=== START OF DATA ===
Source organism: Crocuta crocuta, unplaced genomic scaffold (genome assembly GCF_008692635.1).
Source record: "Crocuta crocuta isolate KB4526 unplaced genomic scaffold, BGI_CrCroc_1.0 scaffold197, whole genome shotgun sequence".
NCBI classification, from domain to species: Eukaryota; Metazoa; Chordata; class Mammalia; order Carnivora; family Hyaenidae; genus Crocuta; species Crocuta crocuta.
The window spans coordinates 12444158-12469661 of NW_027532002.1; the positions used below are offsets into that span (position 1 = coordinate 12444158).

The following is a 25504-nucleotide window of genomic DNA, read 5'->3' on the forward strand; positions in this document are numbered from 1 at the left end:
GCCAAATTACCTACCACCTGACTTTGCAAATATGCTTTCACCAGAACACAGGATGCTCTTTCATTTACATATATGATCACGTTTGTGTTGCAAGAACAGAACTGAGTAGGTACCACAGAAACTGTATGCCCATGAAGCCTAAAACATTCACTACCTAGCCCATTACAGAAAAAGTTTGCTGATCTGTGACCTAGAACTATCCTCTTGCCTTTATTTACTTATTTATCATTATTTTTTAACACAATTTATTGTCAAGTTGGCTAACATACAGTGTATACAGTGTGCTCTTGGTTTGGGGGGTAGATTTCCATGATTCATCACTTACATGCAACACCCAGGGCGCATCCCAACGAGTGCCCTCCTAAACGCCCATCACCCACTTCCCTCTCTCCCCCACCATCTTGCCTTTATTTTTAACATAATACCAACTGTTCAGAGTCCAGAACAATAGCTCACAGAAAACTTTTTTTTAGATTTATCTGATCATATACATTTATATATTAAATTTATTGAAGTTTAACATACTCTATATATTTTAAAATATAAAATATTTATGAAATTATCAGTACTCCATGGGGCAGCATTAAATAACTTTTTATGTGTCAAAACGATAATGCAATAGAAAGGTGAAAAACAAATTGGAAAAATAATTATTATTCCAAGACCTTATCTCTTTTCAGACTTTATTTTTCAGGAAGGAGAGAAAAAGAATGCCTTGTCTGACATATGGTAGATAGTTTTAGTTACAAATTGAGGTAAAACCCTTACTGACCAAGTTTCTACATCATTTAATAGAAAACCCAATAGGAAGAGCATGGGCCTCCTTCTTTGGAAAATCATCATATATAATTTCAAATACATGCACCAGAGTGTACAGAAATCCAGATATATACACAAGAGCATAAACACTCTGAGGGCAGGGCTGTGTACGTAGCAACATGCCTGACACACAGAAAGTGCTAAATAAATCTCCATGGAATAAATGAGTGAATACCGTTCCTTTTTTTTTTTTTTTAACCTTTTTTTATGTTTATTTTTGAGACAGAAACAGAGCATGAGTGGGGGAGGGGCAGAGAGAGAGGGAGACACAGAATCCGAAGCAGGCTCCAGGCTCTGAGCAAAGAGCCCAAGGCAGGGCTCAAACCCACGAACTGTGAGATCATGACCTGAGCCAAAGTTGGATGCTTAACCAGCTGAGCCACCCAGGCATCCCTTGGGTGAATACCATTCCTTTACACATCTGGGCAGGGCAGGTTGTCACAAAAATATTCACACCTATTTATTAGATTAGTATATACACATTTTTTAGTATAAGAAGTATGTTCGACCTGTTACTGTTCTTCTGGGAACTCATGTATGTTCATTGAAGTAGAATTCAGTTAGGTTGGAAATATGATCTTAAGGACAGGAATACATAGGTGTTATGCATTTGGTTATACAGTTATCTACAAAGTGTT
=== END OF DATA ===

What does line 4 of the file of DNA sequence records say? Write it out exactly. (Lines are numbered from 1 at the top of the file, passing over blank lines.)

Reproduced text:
The window spans coordinates 12444158-12469661 of NW_027532002.1; the positions used below are offsets into that span (position 1 = coordinate 12444158).